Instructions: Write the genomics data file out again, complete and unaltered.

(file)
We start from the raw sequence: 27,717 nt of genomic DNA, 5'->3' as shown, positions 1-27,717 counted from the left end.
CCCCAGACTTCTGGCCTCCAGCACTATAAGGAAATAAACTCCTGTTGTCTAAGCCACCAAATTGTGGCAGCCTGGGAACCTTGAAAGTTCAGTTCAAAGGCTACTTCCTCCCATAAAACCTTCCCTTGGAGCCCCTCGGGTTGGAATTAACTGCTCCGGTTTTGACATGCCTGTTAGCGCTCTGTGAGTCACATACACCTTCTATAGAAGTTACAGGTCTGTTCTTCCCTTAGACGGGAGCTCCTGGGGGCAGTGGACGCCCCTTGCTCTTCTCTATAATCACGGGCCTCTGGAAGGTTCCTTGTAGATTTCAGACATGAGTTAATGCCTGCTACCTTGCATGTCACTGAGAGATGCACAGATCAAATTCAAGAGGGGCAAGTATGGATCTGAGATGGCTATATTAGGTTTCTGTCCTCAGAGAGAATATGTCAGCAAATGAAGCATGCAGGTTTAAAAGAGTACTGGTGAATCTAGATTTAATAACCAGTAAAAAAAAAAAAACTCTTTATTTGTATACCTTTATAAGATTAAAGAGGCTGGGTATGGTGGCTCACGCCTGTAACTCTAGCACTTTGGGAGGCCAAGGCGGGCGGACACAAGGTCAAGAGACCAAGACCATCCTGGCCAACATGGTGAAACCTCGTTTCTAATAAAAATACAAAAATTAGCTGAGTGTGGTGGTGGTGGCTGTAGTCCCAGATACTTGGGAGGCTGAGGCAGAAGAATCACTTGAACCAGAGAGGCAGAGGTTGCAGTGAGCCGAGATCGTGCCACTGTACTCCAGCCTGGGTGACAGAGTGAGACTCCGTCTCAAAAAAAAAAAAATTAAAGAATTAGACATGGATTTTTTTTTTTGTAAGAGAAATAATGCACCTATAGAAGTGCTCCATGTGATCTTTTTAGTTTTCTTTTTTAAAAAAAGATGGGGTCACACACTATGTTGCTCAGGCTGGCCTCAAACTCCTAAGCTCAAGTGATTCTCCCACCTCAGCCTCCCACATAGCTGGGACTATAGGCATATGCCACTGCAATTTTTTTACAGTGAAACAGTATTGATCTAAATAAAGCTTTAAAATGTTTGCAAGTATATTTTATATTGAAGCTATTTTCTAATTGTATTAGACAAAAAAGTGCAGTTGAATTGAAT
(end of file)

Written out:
We start from the raw sequence: 27,717 nt of genomic DNA, 5'->3' as shown, positions 1-27,717 counted from the left end.
CCCCAGACTTCTGGCCTCCAGCACTATAAGGAAATAAACTCCTGTTGTCTAAGCCACCAAATTGTGGCAGCCTGGGAACCTTGAAAGTTCAGTTCAAAGGCTACTTCCTCCCATAAAACCTTCCCTTGGAGCCCCTCGGGTTGGAATTAACTGCTCCGGTTTTGACATGCCTGTTAGCGCTCTGTGAGTCACATACACCTTCTATAGAAGTTACAGGTCTGTTCTTCCCTTAGACGGGAGCTCCTGGGGGCAGTGGACGCCCCTTGCTCTTCTCTATAATCACGGGCCTCTGGAAGGTTCCTTGTAGATTTCAGACATGAGTTAATGCCTGCTACCTTGCATGTCACTGAGAGATGCACAGATCAAATTCAAGAGGGGCAAGTATGGATCTGAGATGGCTATATTAGGTTTCTGTCCTCAGAGAGAATATGTCAGCAAATGAAGCATGCAGGTTTAAAAGAGTACTGGTGAATCTAGATTTAATAACCAGTAAAAAAAAAAAAACTCTTTATTTGTATACCTTTATAAGATTAAAGAGGCTGGGTATGGTGGCTCACGCCTGTAACTCTAGCACTTTGGGAGGCCAAGGCGGGCGGACACAAGGTCAAGAGACCAAGACCATCCTGGCCAACATGGTGAAACCTCGTTTCTAATAAAAATACAAAAATTAGCTGAGTGTGGTGGTGGTGGCTGTAGTCCCAGATACTTGGGAGGCTGAGGCAGAAGAATCACTTGAACCAGAGAGGCAGAGGTTGCAGTGAGCCGAGATCGTGCCACTGTACTCCAGCCTGGGTGACAGAGTGAGACTCCGTCTCAAAAAAAAAAAAATTAAAGAATTAGACATGGATTTTTTTTTTTGTAAGAGAAATAATGCACCTATAGAAGTGCTCCATGTGATCTTTTTAGTTTTCTTTTTTAAAAAAAGATGGGGTCACACACTATGTTGCTCAGGCTGGCCTCAAACTCCTAAGCTCAAGTGATTCTCCCACCTCAGCCTCCCACATAGCTGGGACTATAGGCATATGCCACTGCAATTTTTTTACAGTGAAACAGTATTGATCTAAATAAAGCTTTAAAATGTTTGCAAGTATATTTTATATTGAAGCTATTTTCTAATTGTATTAGACAAAAAAGTGCAGTTGAATTGAAT